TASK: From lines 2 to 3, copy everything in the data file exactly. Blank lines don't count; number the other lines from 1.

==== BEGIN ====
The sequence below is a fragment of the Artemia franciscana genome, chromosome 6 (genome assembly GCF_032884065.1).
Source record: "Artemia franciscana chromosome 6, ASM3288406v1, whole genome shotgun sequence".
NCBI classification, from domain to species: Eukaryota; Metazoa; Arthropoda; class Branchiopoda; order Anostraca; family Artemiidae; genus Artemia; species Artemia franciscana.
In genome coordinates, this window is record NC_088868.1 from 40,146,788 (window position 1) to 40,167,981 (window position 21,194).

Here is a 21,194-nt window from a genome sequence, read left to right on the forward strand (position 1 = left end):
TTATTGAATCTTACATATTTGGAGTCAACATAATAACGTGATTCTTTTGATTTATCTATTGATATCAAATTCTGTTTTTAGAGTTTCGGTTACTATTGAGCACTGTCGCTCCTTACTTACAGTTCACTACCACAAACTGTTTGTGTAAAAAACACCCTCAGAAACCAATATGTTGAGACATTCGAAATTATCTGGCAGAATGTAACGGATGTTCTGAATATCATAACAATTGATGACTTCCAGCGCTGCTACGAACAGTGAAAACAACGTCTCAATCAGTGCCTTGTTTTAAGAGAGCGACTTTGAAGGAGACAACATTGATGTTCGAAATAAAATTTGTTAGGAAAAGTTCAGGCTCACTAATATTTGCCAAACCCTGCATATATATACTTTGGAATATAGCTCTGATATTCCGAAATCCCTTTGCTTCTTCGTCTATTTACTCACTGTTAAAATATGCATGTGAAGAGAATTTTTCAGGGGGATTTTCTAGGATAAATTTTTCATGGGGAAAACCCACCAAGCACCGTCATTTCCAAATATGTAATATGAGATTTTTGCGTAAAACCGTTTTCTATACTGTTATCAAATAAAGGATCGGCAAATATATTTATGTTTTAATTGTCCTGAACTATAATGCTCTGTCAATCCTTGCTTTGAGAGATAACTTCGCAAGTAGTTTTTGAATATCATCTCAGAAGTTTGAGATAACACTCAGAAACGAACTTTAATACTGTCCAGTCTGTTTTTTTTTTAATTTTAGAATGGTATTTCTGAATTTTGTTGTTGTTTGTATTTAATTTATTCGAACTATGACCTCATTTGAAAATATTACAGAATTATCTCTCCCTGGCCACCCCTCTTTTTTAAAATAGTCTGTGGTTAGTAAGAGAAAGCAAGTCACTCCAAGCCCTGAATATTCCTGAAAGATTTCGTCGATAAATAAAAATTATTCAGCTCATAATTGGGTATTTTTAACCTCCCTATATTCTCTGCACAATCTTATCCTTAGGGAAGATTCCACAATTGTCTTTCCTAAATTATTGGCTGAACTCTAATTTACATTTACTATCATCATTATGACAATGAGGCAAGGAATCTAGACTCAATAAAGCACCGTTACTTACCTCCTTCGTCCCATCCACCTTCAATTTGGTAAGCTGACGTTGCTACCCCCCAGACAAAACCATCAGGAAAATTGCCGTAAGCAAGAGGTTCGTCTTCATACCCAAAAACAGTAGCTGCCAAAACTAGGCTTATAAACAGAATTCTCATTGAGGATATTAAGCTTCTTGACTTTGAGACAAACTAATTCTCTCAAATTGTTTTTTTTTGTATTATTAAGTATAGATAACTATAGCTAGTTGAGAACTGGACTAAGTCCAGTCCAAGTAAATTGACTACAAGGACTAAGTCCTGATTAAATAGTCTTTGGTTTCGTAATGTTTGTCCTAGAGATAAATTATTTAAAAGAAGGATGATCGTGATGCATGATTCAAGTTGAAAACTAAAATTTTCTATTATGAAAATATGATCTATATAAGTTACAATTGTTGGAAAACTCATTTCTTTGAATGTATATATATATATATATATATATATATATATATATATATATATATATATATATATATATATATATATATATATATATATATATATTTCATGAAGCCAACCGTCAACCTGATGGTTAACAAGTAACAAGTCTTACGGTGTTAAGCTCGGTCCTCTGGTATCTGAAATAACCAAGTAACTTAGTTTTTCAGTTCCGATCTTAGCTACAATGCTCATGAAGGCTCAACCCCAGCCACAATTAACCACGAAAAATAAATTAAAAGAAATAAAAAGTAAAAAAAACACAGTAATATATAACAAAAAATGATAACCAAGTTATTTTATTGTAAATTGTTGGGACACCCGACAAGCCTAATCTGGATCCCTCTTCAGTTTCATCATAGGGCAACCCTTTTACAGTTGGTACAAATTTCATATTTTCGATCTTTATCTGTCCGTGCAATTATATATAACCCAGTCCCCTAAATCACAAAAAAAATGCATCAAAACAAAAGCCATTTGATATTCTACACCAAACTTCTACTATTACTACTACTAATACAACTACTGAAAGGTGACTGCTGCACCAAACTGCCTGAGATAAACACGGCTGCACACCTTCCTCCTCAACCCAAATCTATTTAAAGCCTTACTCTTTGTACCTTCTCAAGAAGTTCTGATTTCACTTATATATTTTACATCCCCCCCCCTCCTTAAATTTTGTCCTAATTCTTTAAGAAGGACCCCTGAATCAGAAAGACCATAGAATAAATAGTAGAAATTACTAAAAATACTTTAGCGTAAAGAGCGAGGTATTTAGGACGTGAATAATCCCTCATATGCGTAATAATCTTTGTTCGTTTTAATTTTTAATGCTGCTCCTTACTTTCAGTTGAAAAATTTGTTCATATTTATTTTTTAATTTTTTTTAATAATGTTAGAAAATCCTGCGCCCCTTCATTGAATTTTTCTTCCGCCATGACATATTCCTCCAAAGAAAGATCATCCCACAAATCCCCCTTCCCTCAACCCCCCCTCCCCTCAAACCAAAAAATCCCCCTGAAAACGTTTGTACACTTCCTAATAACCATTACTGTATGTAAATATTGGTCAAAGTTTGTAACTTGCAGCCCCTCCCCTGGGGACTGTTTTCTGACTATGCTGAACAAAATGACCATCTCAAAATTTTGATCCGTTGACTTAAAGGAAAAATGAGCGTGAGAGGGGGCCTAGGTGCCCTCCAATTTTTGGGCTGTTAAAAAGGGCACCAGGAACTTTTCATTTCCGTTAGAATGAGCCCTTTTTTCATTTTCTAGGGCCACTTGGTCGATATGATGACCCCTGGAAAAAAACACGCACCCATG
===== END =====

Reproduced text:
Source record: "Artemia franciscana chromosome 6, ASM3288406v1, whole genome shotgun sequence".
NCBI classification, from domain to species: Eukaryota; Metazoa; Arthropoda; class Branchiopoda; order Anostraca; family Artemiidae; genus Artemia; species Artemia franciscana.